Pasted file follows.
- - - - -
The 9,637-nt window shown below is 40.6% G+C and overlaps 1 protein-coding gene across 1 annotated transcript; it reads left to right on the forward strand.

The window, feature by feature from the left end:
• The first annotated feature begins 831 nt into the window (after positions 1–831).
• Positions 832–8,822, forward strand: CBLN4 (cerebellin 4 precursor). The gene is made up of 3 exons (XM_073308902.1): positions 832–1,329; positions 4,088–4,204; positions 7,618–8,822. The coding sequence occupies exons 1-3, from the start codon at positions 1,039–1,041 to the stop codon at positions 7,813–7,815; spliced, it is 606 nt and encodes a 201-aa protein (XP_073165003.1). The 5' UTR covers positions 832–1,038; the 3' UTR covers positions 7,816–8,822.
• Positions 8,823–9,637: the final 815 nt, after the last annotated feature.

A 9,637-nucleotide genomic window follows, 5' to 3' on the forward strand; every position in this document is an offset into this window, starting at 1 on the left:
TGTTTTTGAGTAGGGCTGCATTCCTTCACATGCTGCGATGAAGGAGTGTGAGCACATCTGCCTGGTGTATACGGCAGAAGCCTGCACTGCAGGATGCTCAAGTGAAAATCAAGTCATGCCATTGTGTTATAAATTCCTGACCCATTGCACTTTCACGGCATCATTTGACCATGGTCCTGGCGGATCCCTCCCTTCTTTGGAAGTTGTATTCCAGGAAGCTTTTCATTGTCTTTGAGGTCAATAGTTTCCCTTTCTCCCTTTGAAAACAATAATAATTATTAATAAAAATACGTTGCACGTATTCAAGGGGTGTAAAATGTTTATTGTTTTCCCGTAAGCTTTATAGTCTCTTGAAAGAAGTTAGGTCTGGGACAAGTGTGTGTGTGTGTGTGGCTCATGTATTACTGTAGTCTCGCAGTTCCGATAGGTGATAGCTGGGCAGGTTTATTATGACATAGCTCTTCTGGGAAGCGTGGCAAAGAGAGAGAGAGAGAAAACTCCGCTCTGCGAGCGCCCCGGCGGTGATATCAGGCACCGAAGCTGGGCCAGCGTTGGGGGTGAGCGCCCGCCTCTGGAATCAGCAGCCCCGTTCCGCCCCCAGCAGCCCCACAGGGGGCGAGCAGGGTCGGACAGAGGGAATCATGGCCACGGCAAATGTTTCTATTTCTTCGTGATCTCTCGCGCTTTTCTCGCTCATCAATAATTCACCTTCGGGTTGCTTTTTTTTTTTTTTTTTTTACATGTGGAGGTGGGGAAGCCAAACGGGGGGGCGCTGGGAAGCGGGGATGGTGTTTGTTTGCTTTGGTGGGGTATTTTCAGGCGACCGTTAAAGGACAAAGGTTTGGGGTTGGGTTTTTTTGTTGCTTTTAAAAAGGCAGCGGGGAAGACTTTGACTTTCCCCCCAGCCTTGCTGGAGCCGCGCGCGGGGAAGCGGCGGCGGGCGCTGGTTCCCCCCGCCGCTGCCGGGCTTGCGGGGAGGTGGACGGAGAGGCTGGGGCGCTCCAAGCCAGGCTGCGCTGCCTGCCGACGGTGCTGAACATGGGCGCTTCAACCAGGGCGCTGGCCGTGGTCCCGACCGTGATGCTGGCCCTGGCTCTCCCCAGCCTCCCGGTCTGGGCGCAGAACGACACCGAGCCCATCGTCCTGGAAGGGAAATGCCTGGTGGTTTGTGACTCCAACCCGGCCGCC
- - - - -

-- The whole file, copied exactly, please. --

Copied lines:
The 9,637-nt window shown below is 40.6% G+C and overlaps 1 protein-coding gene across 1 annotated transcript; it reads left to right on the forward strand.

The window, feature by feature from the left end:
• The first annotated feature begins 831 nt into the window (after positions 1–831).
• Positions 832–8,822, forward strand: CBLN4 (cerebellin 4 precursor). The gene is made up of 3 exons (XM_073308902.1): positions 832–1,329; positions 4,088–4,204; positions 7,618–8,822. The coding sequence occupies exons 1-3, from the start codon at positions 1,039–1,041 to the stop codon at positions 7,813–7,815; spliced, it is 606 nt and encodes a 201-aa protein (XP_073165003.1). The 5' UTR covers positions 832–1,038; the 3' UTR covers positions 7,816–8,822.
• Positions 8,823–9,637: the final 815 nt, after the last annotated feature.

A 9,637-nucleotide genomic window follows, 5' to 3' on the forward strand; every position in this document is an offset into this window, starting at 1 on the left:
TGTTTTTGAGTAGGGCTGCATTCCTTCACATGCTGCGATGAAGGAGTGTGAGCACATCTGCCTGGTGTATACGGCAGAAGCCTGCACTGCAGGATGCTCAAGTGAAAATCAAGTCATGCCATTGTGTTATAAATTCCTGACCCATTGCACTTTCACGGCATCATTTGACCATGGTCCTGGCGGATCCCTCCCTTCTTTGGAAGTTGTATTCCAGGAAGCTTTTCATTGTCTTTGAGGTCAATAGTTTCCCTTTCTCCCTTTGAAAACAATAATAATTATTAATAAAAATACGTTGCACGTATTCAAGGGGTGTAAAATGTTTATTGTTTTCCCGTAAGCTTTATAGTCTCTTGAAAGAAGTTAGGTCTGGGACAAGTGTGTGTGTGTGTGTGGCTCATGTATTACTGTAGTCTCGCAGTTCCGATAGGTGATAGCTGGGCAGGTTTATTATGACATAGCTCTTCTGGGAAGCGTGGCAAAGAGAGAGAGAGAGAAAACTCCGCTCTGCGAGCGCCCCGGCGGTGATATCAGGCACCGAAGCTGGGCCAGCGTTGGGGGTGAGCGCCCGCCTCTGGAATCAGCAGCCCCGTTCCGCCCCCAGCAGCCCCACAGGGGGCGAGCAGGGTCGGACAGAGGGAATCATGGCCACGGCAAATGTTTCTATTTCTTCGTGATCTCTCGCGCTTTTCTCGCTCATCAATAATTCACCTTCGGGTTGCTTTTTTTTTTTTTTTTTTTACATGTGGAGGTGGGGAAGCCAAACGGGGGGGCGCTGGGAAGCGGGGATGGTGTTTGTTTGCTTTGGTGGGGTATTTTCAGGCGACCGTTAAAGGACAAAGGTTTGGGGTTGGGTTTTTTTGTTGCTTTTAAAAAGGCAGCGGGGAAGACTTTGACTTTCCCCCCAGCCTTGCTGGAGCCGCGCGCGGGGAAGCGGCGGCGGGCGCTGGTTCCCCCCGCCGCTGCCGGGCTTGCGGGGAGGTGGACGGAGAGGCTGGGGCGCTCCAAGCCAGGCTGCGCTGCCTGCCGACGGTGCTGAACATGGGCGCTTCAACCAGGGCGCTGGCCGTGGTCCCGACCGTGATGCTGGCCCTGGCTCTCCCCAGCCTCCCGGTCTGGGCGCAGAACGACACCGAGCCCATCGTCCTGGAAGGGAAATGCCTGGTGGTTTGTGACTCCAACCCGGCCGCC